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One of ECU's own discusses path to scientific success
Dr. Jose Caro discussed the importance of time to a group of young and not-so-young researchers at ECU March 3. Photo by Cliff Hollis.
GREENVILLE, N.C. (Mar. 3, 2003) — One of the country's premier diabetes and obesity researchers had a philosophical message for students during the keynote speech for the 11th annual East Carolina University Graduate Student Research Day March 3.
Dr. Jose Caro, an endocrinologist and former medical school faculty member, stressed the importance of time, which can seem like an inexhaustible resource to students in their 20s.
"Time is very important," he said. "We have the gift of time, and we don't know how long we are going to have it, so we need to use it effectively, starting today."
Caro's audience included ECU students seeking doctorates and masterâ€™s degrees in the basic sciences to medicine. The daylong event, held at the Greenville Hilton, included formal oral presentations by students as well as poster and abstract presentations.
From the perspective of his long, productive career, Caro can speak with authority about what makes a successful scientist. For the last seven years, he has been vice president of endocrine research at pharmaceutical giant Eli Lilly. He is also a professor at the Indiana University School of Medicine.
Before joining Lilly, he was chairman of the Department of Medicine at Thomas Jefferson University in Philadelphia.
His academic "wonder years," though, were spent at the ECU School of Medicine in the 1980s in the Department of Internal Medicine. While at ECU, he landed a coveted National Institutes of Health "program project" to study the mechanism of insulin resistance in type 2 diabetes, working with co-investigators Walter Pories and Lynis Dohm, among others. He still looks back fondly on that time.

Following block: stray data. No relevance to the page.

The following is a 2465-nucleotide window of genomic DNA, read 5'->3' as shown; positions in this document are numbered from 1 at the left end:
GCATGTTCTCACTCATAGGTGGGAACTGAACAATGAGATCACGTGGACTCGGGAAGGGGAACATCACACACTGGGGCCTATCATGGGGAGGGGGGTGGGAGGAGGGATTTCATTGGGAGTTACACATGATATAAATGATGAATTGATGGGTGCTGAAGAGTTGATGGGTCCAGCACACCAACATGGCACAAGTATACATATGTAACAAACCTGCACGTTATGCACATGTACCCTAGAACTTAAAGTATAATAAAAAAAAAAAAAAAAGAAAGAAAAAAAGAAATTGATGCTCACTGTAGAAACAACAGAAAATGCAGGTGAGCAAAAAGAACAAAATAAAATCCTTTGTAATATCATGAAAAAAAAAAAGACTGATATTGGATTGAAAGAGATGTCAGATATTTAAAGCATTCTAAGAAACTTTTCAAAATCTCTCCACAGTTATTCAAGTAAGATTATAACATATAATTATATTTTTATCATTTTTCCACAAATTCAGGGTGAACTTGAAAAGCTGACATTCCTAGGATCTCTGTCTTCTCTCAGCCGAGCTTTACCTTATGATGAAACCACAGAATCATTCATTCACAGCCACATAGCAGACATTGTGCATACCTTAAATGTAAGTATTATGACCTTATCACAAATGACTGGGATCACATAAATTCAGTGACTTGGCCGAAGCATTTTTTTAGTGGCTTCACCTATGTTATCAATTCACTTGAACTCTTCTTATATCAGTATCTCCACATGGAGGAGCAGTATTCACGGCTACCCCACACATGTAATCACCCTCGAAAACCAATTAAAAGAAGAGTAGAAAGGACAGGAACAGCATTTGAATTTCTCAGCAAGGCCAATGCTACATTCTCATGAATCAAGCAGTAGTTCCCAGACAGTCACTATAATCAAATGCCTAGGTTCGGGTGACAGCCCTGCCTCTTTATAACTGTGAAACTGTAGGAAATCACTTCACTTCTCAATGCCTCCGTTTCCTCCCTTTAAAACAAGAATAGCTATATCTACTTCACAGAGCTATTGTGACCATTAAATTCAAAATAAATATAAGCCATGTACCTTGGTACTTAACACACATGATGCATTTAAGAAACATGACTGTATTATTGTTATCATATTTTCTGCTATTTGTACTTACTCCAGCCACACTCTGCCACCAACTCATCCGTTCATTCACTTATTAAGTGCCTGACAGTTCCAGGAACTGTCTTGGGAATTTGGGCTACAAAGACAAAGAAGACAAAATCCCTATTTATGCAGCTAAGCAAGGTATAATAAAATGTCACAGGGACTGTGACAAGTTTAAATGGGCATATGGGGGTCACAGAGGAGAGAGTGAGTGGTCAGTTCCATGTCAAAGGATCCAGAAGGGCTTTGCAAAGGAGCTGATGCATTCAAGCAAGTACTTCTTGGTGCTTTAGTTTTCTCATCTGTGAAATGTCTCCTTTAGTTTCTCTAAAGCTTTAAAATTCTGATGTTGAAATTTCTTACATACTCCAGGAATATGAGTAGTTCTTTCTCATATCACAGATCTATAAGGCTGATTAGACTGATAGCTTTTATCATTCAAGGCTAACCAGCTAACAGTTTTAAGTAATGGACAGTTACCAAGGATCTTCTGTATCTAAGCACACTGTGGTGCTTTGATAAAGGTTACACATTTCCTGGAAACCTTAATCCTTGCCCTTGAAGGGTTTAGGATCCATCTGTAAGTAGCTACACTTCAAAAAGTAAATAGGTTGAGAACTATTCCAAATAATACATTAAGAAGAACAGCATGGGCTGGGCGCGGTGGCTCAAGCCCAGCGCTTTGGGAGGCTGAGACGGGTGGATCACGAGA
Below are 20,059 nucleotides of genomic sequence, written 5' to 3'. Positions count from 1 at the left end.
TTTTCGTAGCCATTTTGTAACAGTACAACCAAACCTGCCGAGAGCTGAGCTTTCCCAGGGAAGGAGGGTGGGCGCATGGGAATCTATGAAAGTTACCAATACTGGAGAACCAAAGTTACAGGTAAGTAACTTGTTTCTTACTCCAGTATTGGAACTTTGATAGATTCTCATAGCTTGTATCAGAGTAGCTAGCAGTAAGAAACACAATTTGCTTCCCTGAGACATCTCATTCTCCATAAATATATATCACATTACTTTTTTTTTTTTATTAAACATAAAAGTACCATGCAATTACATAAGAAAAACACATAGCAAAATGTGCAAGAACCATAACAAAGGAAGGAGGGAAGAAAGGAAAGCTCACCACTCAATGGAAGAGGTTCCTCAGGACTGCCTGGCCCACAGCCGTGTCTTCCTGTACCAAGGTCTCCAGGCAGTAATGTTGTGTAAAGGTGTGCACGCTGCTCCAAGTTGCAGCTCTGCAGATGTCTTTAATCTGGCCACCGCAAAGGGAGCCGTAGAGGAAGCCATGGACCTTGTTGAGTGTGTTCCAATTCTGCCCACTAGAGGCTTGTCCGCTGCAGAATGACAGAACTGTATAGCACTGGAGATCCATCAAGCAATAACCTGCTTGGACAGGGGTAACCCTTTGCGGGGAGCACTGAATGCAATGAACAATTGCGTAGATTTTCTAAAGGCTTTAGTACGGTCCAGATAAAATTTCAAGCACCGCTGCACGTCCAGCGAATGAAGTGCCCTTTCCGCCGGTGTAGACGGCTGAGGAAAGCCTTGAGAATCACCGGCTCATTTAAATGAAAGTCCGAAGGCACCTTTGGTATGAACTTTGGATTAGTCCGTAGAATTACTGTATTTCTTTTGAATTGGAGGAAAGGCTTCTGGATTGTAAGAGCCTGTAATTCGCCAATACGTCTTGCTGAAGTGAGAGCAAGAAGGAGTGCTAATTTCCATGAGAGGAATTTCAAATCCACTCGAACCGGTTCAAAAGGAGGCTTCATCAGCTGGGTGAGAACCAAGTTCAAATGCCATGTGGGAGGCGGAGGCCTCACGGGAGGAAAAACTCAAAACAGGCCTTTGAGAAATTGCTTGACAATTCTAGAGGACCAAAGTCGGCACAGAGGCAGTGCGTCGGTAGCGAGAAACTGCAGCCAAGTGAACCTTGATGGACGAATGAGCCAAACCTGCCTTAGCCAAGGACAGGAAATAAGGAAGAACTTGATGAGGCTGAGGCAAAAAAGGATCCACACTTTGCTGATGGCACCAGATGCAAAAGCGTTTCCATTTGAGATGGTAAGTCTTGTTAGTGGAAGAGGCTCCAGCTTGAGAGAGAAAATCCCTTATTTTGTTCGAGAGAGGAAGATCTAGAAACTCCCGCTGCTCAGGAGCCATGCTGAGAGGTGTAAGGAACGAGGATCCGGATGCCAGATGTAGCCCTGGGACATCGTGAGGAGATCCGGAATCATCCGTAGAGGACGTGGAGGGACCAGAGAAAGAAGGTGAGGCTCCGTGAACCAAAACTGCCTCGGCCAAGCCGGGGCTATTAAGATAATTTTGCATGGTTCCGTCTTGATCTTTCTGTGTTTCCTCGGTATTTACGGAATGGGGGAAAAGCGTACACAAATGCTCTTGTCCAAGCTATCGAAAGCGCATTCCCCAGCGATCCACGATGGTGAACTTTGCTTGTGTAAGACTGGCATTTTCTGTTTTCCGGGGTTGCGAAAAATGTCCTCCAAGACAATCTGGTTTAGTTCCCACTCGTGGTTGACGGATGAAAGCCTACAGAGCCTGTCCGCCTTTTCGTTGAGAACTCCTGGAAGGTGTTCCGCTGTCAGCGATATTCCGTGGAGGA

"The 10 years I spent at ECU were the best 10 years of my life," said Caro.
Caro's formal talk was titled "Some of the Dos and Do Nots in Science: From Fuller Albright to the Present."
He offered a modern take on a paper with a similar title written in 1944 by Fuller Albright (1900-69), a physician-scientist who was one of the leading figures in modern endocrinology and who created the concept of hormone resistance, which is fundamental to understanding diabetes and obesity and its emergence as one of the top health problems.
Indeed, Caro said it is difficult to underestimate the problem of obesity in America today. "Millions and millions of people are obese, and these millions are growing by the minute," Caro said.
Scientists, including those working with Caro at Lilly, have theorized that "survival genes" that have evolved over millennia were selected for their ability to withstand periodic famine and privation. In an environment of plenitude, however, these same genes are making many people fat, often morbidly so.
"This is an emergency because these (genes) shorten your life by seven to 25 years," said Caro.
He and his colleagues are focusing much of their efforts on a hormone discovered in 1999 called ghrelin. Produced by the stomach, ghrelin stimulates appetite, with secretions at periodic intervals throughout the day. Interestingly, though, patients who undergo gastric bypasss surgery produce almost no ghrelin. Caro said Pories, a pioneer of the gastric bypass procedure, essentially anticipated this observation more than a decade ago.
Caro would like to better understand ghrelin and ultimately produce a drug that would modulate its effects.
To create such a drug is an expensive, arduous undertaking these days, said Caro, sharing his insider's view of the pharmaceutical industry. From "hypothesis to marketplace," the possibility of technical success for any new medication is 3 percent. To bring those fortunate few to market requires 10 years and $1 billion each.
As Caro looked around the room at students and faculty members intermingled at banquet tables, he noted that such a seating arrangement was unusual in his experience. "In other places, stu
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